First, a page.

Tuesday, September 18, 2007

I'm going on the Tour!

I can rest easy now. My application for PGA Tour School has just arrived via e-mail. Watch out Phil and move over Tiger. I’m going to apply under a different name this year (it has something to do with the “noncompetitive performance” clause in the application). I’ve found the secret to the game I’m ready. I’ve always been a UPS guy, but for a $10 million annuity. I’m there. I’ll be wearing the Fed Ex Cup by the end of next year. If you see the name Lance Schmidlap climbing the leader board on a weekly (or is that weakly) basis—that would be me.

Let’s look back at what the inaugural Fed Ex Cup did or didn’t deliver.
OK, Tiger won it. If he didn’t PGA Tour Czar Tim Finchem might have had a stroke. Steve Stricker made it interesting for awhile, but wasn’t so close as to be considered a serious threat to Woods’ ascension to the throne.

Golf fans everywhere got to see what they’ve clamored for—a head-to-head clash between Woods and Mickelson in the last round of the Deutsche Bank Championship. It was the best non-major drama on the tube for years and it came at the right time. The week before at the Barclays Championship without Tiger in the field, the TV ratings were surpassed by the broadcast of the Little League World Series on ESPN.

Phil and Tiger were paired on Sunday with Hefty leading Tiger by one stroke. Everyone and I mean EVERYONE looked for a meltdown from Mickelson and they got it on the 12th hole when he made an unforced error that led to a double bogey. Let’s face it, in the past this could have led to golf’s version of projectile vomiting. This time, it didn’t. The southpaw rallied for pars on the next three holes. Then, the moment of truth arrived.

On the short par 3 - 16th, Tiger hit a shot that stopped in the 12-foot range. The camera shifted to Phil and for the briefest of moments, the old Mickelson appeared. There was the old “I think I’m going to be sick and I’d rather be anywhere else right now” look on his face. He then rifles a shot to eight-feet below the hole and his face was awash in a visage of confidence. Tiger made his birdie and Phil didn’t hesitate in canning his. He had taken everything Woods could fire at him, repelled it and answered with brilliance of his own. It was the highlight of this entire silly dalliance into the NASCAR system of scoring.

Of course, Hefty had to screw it up a bit. He used the quick post-round TV interview to tell the world that rather than chase this newly-nominated Holy Grail, he was going home to be with the family instead of continuing his quest. It didn’t quite ring true, particularly after he chided Woods about skipping the Barclays and theories abounded about him and Timmie having a spat. Naturally, this opened the gates for Woods and he cruised to victories in the last two events, proving yet again, when he comes to play, just stand aside.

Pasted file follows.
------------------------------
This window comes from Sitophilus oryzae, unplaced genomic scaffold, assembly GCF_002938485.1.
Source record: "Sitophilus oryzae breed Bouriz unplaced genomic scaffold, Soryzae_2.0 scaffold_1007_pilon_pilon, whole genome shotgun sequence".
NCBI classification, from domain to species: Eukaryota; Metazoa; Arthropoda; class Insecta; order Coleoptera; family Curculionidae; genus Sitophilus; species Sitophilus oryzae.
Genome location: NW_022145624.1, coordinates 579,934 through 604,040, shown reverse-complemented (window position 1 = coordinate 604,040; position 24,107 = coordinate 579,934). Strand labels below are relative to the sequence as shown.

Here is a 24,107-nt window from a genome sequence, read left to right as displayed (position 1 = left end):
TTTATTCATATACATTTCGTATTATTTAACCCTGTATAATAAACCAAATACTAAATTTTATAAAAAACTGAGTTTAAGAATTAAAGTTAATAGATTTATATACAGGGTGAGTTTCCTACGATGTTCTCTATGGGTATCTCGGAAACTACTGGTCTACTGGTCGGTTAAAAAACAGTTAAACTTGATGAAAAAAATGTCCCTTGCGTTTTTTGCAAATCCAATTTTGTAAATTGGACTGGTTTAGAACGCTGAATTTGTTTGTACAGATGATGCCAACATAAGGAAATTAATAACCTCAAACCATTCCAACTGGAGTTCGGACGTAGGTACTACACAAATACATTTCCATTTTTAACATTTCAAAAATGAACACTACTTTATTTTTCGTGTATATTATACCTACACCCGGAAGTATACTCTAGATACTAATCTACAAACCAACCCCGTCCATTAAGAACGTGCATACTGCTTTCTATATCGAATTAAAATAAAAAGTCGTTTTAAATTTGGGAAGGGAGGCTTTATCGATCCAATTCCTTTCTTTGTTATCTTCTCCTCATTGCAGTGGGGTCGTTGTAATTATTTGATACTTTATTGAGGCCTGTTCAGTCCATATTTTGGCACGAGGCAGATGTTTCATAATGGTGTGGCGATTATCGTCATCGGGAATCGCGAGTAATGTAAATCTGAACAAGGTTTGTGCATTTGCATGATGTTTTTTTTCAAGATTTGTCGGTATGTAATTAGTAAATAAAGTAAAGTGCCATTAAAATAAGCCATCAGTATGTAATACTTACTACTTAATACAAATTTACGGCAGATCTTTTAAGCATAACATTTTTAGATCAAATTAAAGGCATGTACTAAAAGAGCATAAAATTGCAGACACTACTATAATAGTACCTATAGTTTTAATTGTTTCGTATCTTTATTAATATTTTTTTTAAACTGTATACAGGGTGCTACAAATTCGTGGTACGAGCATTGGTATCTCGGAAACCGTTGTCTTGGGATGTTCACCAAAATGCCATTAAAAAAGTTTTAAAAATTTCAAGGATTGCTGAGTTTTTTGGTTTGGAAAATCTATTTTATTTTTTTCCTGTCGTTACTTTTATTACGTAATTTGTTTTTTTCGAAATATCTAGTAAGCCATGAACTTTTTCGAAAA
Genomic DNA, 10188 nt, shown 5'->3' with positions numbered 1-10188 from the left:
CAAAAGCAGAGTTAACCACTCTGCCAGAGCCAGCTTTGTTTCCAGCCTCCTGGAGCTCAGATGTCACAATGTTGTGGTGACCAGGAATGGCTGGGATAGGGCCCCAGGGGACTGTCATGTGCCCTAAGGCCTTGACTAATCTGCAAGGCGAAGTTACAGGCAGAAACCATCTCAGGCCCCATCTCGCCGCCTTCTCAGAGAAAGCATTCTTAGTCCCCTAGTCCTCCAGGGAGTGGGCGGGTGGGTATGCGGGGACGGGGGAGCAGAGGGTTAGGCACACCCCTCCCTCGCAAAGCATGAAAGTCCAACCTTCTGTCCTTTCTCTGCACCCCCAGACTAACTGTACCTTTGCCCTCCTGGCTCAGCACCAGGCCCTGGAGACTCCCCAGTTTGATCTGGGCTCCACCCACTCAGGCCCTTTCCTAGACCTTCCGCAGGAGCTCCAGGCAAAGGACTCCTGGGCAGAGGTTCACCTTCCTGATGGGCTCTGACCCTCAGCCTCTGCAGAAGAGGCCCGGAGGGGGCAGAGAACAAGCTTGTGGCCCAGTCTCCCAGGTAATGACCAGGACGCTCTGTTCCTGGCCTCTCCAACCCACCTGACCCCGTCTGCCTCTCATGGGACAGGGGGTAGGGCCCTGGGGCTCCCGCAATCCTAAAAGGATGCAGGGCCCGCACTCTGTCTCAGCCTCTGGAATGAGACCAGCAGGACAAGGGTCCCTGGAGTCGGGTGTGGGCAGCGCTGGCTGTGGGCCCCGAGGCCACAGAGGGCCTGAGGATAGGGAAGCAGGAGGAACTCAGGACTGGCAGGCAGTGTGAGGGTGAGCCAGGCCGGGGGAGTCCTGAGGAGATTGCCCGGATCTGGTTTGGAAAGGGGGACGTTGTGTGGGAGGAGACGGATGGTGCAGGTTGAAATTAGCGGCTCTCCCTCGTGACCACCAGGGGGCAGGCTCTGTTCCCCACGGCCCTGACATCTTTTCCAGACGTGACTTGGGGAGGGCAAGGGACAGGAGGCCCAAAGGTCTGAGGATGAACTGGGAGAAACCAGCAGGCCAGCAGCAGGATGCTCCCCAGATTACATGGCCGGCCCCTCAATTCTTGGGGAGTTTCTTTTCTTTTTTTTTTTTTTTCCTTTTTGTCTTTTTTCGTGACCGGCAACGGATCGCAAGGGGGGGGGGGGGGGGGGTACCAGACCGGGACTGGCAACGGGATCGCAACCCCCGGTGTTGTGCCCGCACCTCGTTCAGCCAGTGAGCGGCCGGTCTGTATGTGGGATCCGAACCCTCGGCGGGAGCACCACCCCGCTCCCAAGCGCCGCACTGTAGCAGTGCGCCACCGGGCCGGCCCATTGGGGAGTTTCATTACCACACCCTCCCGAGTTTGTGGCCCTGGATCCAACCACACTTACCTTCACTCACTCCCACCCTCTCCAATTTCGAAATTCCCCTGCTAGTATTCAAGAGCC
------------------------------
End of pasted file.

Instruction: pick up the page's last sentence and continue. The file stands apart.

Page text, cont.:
This spotlighted a major flaw in this grand plan. Arguably the top three players in the world, Woods, Mickelson and Ernie Els skipped an event in the final four. Two (Els and Mickelson) wanted to be with their families while Woods was just plain tired. Trust me on this, the next people who will claim exhaustion will be the tournament sponsors of these events who are spurned by one, two, or all three of these stars. They’ll be tired of putting up a $7 million purse and not having it make enough of an impression to lure the three they really want in the field.

There are other problems as well. Do you really understand the playoff system? Do the players? You don’t and not many of the players do. Professional golf has had a tried and true system to identify the best players. It’s called the Money List, or on every other professional Tour in the world; the Order of Merit. It was quite simple actually. You won $5 this week and Joe Pro wins $10, he’s $5 ahead of you on the money list—end of story. Now, we’ve got Fed Ex points that are accrued throughout the season until the four-tournament “Chase for the Cup.”

Then, the top 144 are seeded by their “point totals” and reassigned a point total that could mean a sizeable reduction of the lead you had going into “The Chase.” Fair? I think not. It’s not fair because a player’s entire body of work for a season is discounted and reduced in some cases to one or two points, hardly reflecting the tens of thousands of dollars lead he had on his closest pursuer entering the final four. In some cases, it’s even worse.

Under the Money List system, David Toms would have made the field in the Tour Championship. However, he finished 32nd on the Fed Ex Cup point list due mostly to a balky back that influenced his missing the cut at the Barclays and withdrawing from the Deutsche Bank. (OK, I chose Toms because I had him in a preseason drawn Fantasy League and finished in the last payoff spot because he wasn’t in the Tour Championship). If anyone has a gripe, it’s Toms—or me.

Oh well, the first Fed Ex Cup has been put to bed. While it was flawed, it also had some excitement. On TV, it was buried by the NFL and college football on the weekends. That was to be expected, but the Little League World Series?

You’ve got to think that the scoring system has to be tweaked, yet I don’t see anyway to do it that will compel the Big Three to make a four-week commitment. Next year, the scheduling has to be changed because of the Ryder Cup which should be very interesting. The jury is definitely out, but you can count on the PGA Tour to unmercifully ram the Fed Ex Cup down our throats again next year.

Bartender, pour me another and please make it a double Balvenie 12-year old single malt Scotch. I need something to soothe the scrapes in my throat caused by the forced insertion of that damned Cup a little swing oil for Q School.

See you on the first tee.

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